It’s amazing to think how much effort and craftsmanship was involved to make those guns using the older methods, isn’t it? Alas, the new ones are much, much stronger, even if they lack the charm.
I think you’re onto something with those tumbling .32s!
Great article a informative essay, thanks Dave
I for one like the standardization on the round-butt frame. Back when I was carrying concealed revolvers for a living, I had two 4-inch revolvers, a Model 66 and a Security-Six, converted from square-butt to round-butt, both for concealability and for ease of shooting. Back in the 80s, the FBI Academy was sued by a group of female agent trainees. I don’t recall all the issues or merits of the case, but I do recall that one of the issues was that issuing square-butt K-frames to female agents who had smaller hands adversely affected their shooting scores. The contention (and I agree with it) was that the round-butt K-frame was optimal for all adult hand sizes.
Back in the 80s a custom shop (Lew Horton, maybe?) offered short-barreled N-frames in .45 ACP and .45 Colt. The grip frames were modified to round-butt K-frame dimensions. I wanted one badly, but the damn rugrats needed feeding. Now the rugrats have left the nest, but if I’d bought one of those N-frames I’d still have it.
There you have it. For the record, Old 1811 prefers round butts. 😁
All jokes aside, I agree that the RB grip frame probably fits the average hand better, and since we can “convert” a RB to SB with grip choice, it makes sense to standardize on the former.
I sense another installment of the “guns that got away.” Those Lew Horton guns were sure neat, and I wish I’d bought a bushel of them!
Sir, I am shocked at your double-entendre. Such lowbrow humor has no place in a serious discussion.
(Did that sound convincing? Because the truth is, I actually laughed out loud when I read it, and if it weren’t for double-entendres, I’d be unable to carry on most conversations. Keep up the good work.)
And I was going to mention the ease of converting a round butt to a square butt with the proper grips, but my post was already too long. Great minds, and all.
I learned a lot from the article, but now I’m mad at my fake pinned-barrel K-frames. Kind of a good thing they all fell out of the canoe.
Haha! Another tragic boating accident. Almost makes me want to take up scuba diving.
Glad you’re enjoying the articles. It’s always great to hear from you here in the comments, even though you’re easily offended. 😆
Thank you for the excellent article explaining a lot of the production advancements S&W has made, Mike. The changes do make for a stronger revolver that will last longer and still be affordable for the dedicated consumer. By dedicated consumer, I mean Revolver Guy. The average buyer will default to the M&P9 2.0 electric gun with the 629.00 retail price instead of spending the 979.00 fee S&W recommends for a Model 66. S&W corporate responds to the world we live in, I suppose.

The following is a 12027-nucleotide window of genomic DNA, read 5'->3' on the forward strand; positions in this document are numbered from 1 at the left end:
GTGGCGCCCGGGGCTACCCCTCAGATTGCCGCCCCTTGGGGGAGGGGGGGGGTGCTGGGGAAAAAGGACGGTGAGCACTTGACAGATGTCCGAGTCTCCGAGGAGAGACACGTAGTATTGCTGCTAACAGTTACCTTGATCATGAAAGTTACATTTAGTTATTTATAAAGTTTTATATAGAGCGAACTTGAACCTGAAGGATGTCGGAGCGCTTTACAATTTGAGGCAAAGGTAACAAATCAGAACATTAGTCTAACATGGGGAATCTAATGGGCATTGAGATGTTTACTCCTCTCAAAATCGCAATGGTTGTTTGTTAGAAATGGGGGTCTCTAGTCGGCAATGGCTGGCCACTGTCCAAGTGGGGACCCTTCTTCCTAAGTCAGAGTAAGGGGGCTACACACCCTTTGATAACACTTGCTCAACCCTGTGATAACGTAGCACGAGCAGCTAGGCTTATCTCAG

You make a very good point about quality control, too. If the folks building them and inspecting them are not switched on, you can still end up with a flawed product that requires factory repair. S&W still builds several models with one-piece barrels that occasionally get out with a barrel that isn’t “TDC”, or one with an unacceptable barrel cylinder gap. That QC role is critical….
I examined a J frame 638 (that looked out of place amongst all the autos) in my LGS recently. It was priced at 499.00. I was heartened to find it well fit and well finished with a smooth trigger pull. The cylinder went in and out easily and virtually glided on the yoke- lock up when closed was solid and the b/c gap was right. Golf clap for the Big Blue folks who built and checked it- gives me hope! I went back yesterday thinking I might buy it- and it was gone. Someone else appreciated it too!
If you get the chance to visit with the engineers again, I would sure like to get their take on the old cut rifling verses the new ECM/EDM style. The new style is certainly more efficient to produce. A few “Old Guys” that I respect insinuate that the cut rifling generally produces higher velocities than ECM, but there are obviously a lot of variables in play. Not a rabbit hole worth getting stuck in, just curious!